The fifth area in which a chair must be a role model is in the realm of family, extramural medical, and nonmedical activities. One should save time for family and a hobby or outside interest, which will be intellectually stimulating in ways different from medicine.

If one is an excellent role model for the faculty, it will not necessarily solve the discontent that currently exists in academic health centers, but it will make the job doable. The solution to managed care and the external forces troubling academic health centers are probably found in the book Time to Heal and in the editorials listed above. As a department chairperson, one has to provide the leadership to lead the department in the appropriate way within an academic health center, but first and foremost a department chair must be a positive role model.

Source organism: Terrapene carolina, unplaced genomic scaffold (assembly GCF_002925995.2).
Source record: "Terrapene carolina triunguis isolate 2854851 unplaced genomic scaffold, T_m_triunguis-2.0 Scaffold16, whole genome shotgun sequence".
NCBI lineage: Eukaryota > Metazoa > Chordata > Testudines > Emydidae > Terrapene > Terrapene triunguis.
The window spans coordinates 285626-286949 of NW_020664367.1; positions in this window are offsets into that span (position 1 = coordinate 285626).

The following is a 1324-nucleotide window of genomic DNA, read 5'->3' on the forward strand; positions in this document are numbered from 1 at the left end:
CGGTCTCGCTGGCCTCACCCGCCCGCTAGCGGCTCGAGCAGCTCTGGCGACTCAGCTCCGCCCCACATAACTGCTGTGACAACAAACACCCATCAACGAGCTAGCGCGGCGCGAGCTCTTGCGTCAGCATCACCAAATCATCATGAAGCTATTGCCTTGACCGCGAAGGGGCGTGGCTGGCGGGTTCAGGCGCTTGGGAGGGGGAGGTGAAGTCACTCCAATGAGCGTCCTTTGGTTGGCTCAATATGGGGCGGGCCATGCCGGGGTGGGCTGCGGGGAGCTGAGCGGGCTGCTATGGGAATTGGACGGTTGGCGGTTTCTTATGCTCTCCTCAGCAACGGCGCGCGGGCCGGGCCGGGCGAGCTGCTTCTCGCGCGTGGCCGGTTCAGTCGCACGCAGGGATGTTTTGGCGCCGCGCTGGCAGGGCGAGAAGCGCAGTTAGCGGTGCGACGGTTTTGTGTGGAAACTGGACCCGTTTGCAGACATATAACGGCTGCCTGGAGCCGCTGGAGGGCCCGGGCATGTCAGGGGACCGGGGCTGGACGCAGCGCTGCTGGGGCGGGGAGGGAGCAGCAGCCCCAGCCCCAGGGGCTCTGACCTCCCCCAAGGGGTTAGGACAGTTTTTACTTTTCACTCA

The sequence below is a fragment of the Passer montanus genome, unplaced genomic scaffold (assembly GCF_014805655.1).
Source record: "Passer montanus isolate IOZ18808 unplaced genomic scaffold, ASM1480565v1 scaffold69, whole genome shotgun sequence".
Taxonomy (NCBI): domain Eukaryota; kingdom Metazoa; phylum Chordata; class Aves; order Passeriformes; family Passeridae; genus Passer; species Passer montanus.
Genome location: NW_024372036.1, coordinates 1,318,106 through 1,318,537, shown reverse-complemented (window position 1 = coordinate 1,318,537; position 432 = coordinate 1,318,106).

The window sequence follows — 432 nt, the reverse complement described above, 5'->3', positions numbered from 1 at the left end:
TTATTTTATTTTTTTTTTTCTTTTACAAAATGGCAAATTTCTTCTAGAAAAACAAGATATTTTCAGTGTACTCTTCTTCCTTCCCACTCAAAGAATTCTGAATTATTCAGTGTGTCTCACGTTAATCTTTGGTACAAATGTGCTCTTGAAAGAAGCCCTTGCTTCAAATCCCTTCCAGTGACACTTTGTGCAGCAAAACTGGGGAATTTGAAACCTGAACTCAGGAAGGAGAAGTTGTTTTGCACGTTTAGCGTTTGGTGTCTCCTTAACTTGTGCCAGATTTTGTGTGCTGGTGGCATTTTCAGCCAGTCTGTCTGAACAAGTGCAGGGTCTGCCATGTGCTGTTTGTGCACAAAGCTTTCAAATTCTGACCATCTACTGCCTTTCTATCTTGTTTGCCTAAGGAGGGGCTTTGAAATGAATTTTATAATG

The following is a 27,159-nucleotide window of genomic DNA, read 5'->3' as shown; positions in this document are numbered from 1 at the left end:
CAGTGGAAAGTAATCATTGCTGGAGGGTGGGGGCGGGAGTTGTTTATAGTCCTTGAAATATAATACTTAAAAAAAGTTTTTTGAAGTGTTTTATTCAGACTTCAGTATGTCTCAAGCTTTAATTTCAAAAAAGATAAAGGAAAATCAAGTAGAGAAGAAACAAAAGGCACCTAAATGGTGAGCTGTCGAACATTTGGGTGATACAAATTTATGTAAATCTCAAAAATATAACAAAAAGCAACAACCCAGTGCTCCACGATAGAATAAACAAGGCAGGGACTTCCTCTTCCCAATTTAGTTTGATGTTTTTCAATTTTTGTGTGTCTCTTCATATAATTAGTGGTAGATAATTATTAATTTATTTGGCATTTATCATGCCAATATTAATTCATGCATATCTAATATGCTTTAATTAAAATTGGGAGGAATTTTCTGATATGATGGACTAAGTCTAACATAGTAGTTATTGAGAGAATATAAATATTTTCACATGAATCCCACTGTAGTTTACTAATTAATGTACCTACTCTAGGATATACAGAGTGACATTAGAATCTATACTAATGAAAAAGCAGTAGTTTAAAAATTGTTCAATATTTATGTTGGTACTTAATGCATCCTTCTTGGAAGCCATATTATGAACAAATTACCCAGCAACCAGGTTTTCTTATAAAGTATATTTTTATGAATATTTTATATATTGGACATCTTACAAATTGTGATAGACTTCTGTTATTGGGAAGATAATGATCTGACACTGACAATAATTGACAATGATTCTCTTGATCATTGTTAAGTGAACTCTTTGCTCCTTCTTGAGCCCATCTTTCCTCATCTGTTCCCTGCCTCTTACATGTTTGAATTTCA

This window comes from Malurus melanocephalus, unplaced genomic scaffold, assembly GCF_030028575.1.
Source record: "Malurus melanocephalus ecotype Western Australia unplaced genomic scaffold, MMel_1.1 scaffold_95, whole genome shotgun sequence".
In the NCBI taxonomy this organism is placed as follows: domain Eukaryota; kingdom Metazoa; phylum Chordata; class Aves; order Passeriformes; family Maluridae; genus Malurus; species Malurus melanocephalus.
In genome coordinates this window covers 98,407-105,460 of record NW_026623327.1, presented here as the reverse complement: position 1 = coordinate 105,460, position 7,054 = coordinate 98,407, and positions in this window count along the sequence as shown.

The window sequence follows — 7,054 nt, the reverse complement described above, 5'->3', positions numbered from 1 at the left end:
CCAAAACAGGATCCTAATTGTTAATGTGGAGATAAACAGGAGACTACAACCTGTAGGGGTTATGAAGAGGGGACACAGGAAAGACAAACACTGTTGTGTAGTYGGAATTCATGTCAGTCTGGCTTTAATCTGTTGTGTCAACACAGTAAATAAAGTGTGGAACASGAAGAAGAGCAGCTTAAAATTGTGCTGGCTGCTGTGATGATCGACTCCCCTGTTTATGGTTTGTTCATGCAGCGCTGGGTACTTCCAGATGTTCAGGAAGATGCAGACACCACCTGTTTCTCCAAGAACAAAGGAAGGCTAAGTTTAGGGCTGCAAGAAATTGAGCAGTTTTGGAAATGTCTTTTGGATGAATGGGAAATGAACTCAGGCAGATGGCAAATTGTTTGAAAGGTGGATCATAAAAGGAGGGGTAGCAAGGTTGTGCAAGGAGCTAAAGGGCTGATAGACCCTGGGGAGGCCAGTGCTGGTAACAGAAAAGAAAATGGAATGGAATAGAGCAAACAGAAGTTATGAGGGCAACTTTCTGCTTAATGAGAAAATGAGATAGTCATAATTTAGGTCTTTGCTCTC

Corresponding author: Donald D. Trunkey, MD, Department of Surgery, Oregon Health Sciences University, 3181 SW Sam Jackson Park Rd, Portland, OR 97201-3098 (e-mail: trunkeyd@ohsu.edu).

References
1.
Ludmerer  KM Time to Heal: American Medical Education From the Turn of the Century to the Managed Care Era.  New York, NY Oxford University Press1999;
2.
Schroeder  SA A saga of "paradise lost."  Health Aff (Millwood). 2000;19256- 257Google ScholarCrossref
3.
Reinhardt  UE Academic medicine's financial accountability and responsibility.  JAMA. 2000;2841136- 1138Google ScholarCrossref
4.
Relman  AS Why Johnny can't operate.  The New Republic. October2 2000;37- 43Google Scholar
5.
Fein  R The academic health center: some policy reflections.  JAMA. 2000;2832436- 2437Google ScholarCrossref
6.
Lewis  F Trauma 2000, challenges for the new millennium: American Association for the Surgery of Trauma 60th Annual Meeting Presidential Address.  J Trauma. October2000;In press.Google Scholar